Equipment I took to shore with me included my M1 rifle, ammo, two canteens of water, “K” rations, my combat pack and a 5-gallon water can.  No water was on the island; we had to make do with what we brought in. Somebody even put a light gun in the raft for sending Morse code messages, but it was useless.  I think we had 6 or 8 guys from my section in the same rubber boat, and with that number it was pretty crowded.  One man was 1st Lt John Phillips, my intelligence section leader, but two days after we landed (23 November) he was dead.   As we approached shore, we saw several dead Marines floating in the surf.  They had been killed in the previous day’s landings and were later counted as ‘missing.’
By the time serious combat action stopped, we had come from our landings on Green Beach South and gone all the way to the east end of Betio, the longest distance that can be travelled on that island.
Many people call the length of the Battle of Tarawa as “76 hours of hell,” but that is not accurate.  Firing continued spasmodically another several hours, and the island was not really secure until 25 November / D+5.  Looking back now, I think I was probably on Betio for five days before we left and headed out to the Harris-class attack transport USS Harris (APA-2).  I was in fine shape, and that made me a lot luckier than many other guys. I was dirty, sweaty, stinking and ready to get cleaned up get some good chow.  We on Harris arrived in Pearl Harbor on 14 December 1943.
USS Harris (APA-2)
Looking back at Tarawa now that I am 86, many memories remain, but the most outstanding memory is that of the terrible odor of dead human bodies, mostly Japs who were killed by US Army and US Navy planes and US Navy ships before Marines landed.  Dead bodies were everywhere.   It is also important to add that conditions at Tarawa were very unusual:  we were in intense, non-stop combat on the equator.  It was very hot, in the 100° – 120° range with only the water we could carry.  There were no natural water sources on Betio.  There was complete destruction of palm trees and all buildings.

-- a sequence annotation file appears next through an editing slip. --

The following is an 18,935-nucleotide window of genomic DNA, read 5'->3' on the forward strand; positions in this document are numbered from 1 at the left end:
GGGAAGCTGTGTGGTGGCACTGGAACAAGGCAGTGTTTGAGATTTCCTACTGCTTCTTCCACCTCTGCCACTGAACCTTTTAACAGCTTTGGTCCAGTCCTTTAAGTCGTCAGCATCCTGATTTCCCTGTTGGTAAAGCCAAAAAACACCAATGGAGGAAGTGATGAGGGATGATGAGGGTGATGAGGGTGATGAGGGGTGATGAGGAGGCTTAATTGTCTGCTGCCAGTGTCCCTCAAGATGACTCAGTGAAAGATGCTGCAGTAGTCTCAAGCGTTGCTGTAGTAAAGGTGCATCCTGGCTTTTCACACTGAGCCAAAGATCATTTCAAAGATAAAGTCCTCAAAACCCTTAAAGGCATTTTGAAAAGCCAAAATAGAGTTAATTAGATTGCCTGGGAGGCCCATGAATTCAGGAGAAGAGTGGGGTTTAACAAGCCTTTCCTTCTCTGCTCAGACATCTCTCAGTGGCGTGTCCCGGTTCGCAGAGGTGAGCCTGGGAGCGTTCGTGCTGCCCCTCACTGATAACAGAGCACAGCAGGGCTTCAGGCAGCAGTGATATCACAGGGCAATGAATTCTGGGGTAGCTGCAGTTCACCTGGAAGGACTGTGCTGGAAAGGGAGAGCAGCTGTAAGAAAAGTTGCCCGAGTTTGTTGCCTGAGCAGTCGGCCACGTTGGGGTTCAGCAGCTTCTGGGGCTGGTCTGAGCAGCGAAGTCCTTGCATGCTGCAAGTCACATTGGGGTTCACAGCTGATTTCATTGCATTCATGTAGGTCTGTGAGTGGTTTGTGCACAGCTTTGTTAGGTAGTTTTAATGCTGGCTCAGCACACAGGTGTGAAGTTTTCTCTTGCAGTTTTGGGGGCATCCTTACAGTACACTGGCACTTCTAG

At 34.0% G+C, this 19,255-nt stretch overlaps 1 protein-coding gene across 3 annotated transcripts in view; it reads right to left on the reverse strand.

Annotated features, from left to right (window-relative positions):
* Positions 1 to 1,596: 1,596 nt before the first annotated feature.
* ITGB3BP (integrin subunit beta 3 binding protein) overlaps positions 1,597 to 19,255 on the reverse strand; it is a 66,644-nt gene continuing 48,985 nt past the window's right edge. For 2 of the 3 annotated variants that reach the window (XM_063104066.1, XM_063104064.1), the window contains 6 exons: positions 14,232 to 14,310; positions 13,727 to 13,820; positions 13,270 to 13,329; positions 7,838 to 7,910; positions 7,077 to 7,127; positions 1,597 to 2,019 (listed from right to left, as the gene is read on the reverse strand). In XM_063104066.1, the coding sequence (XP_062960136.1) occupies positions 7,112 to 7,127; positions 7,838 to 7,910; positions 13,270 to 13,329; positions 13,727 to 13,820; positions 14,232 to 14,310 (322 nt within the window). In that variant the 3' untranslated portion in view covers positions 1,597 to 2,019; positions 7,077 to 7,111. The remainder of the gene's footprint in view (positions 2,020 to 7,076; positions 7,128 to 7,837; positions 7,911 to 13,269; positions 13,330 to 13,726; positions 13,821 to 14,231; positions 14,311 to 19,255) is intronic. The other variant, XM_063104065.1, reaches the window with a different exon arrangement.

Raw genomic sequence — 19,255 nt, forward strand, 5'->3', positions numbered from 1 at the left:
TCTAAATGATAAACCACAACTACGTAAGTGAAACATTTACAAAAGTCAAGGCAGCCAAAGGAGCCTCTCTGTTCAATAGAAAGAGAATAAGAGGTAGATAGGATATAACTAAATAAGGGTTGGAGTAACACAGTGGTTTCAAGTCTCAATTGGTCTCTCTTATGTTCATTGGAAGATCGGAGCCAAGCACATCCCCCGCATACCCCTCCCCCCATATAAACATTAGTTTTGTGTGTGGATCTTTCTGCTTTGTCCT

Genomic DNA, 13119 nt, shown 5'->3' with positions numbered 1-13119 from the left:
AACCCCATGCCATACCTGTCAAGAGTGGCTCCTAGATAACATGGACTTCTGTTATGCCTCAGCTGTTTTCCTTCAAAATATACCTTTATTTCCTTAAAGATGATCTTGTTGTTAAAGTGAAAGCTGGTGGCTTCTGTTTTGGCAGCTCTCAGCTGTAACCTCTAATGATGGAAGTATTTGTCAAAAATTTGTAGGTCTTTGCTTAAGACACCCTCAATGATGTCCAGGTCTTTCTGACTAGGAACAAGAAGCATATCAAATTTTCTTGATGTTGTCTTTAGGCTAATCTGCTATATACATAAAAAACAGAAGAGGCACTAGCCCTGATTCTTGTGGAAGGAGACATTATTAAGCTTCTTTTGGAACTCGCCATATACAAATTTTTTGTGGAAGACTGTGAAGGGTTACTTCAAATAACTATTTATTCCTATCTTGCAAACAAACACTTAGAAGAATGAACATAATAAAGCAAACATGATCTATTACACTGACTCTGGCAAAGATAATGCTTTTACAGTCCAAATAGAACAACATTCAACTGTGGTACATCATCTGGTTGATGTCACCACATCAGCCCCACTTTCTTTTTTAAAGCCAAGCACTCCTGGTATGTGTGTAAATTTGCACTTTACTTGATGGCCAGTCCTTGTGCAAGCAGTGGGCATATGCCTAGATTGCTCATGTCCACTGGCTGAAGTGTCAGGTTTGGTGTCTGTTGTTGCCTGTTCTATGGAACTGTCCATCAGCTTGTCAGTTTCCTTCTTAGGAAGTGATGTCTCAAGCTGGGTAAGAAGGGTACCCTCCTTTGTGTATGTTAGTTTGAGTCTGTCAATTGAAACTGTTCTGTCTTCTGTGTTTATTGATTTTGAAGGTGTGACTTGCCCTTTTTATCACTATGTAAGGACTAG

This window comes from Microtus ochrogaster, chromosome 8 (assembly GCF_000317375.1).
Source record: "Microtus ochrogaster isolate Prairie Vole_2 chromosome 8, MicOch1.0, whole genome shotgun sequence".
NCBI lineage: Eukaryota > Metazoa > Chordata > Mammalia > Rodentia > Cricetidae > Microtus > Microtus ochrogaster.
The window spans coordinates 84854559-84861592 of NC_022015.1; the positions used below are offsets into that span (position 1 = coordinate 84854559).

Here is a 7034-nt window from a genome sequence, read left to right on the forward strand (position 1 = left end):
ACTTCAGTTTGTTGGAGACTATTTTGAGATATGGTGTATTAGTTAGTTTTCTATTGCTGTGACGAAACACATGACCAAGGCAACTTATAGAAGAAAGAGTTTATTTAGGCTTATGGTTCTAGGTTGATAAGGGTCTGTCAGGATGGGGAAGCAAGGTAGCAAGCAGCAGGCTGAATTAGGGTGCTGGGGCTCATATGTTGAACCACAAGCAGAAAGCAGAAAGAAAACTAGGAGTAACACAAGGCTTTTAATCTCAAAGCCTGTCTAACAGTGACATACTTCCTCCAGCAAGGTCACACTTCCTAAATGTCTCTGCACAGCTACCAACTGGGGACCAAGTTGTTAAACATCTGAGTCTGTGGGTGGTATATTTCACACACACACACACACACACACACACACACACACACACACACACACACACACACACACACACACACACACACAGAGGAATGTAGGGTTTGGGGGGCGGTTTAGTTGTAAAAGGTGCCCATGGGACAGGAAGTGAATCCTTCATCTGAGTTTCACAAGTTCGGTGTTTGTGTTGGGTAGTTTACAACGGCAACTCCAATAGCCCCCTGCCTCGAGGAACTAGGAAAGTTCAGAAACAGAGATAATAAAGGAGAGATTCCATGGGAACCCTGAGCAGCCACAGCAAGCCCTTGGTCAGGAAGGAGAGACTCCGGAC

Camp Tarawa was pleasant relief after Tarawa.  We had a view of Mauna Kea, and it was usually windy and chilly.  It rained a lot, and since our tents had no wooden floors, dirt often turned to mud.  We had at least one hula show each month we were there, and once we had a big rodeo put on by the people from Parker Ranch.  We had hikes to the beach and went on liberty in Hilo and Honokaa.  For training, we had lots of scouting missions into the hills and more rubber boat practices.    We even had amtrac maneuvers off a nearby island.
I could write plenty and maybe I will sometime.  I understand Tarawa is now a toxic waste dump . . . a total environmental disaster.  I blame the U.S. Navy, Marine Corps, Senate, the House of Representatives and Japan for not taking care of the place where thousands died and were buried in mass graves with very little or no markers.
Everyone, except the 2nd Marine Division Association, forgot about Tarawa.  In cooperation with the Long Beach, California newspaper, the Association built a memorial about 25 years ago and sent it to Tarawa.  Otherwise, nobody seems to remember.   But thank you for your interest and caring.
After Tarawa, I was at Saipan, Tinian and Okinawa.  At the latter, my unit and I were aboard the Haskell-class attack transport USS Mellette (APA-156).  We participated in making fake landings, all the while dodging kamikaze planes for about 10 days.
USS Mellette  (APA-156)
Medals received include the Presidential Unit Citation (Tarawa); the Combat Action Ribbon; the Asiatic-Pacific Campaign Ribbon . . . basically the ones everyone received.
Ray, thank you for your service and sacrifice at Tarawa and elsewhere in the Pacific.
Your experience there was valuable and necessary for our country; the retelling of your experience is a valuable and necessary lesson for future generations.  We will remember!
Received 31 December 2010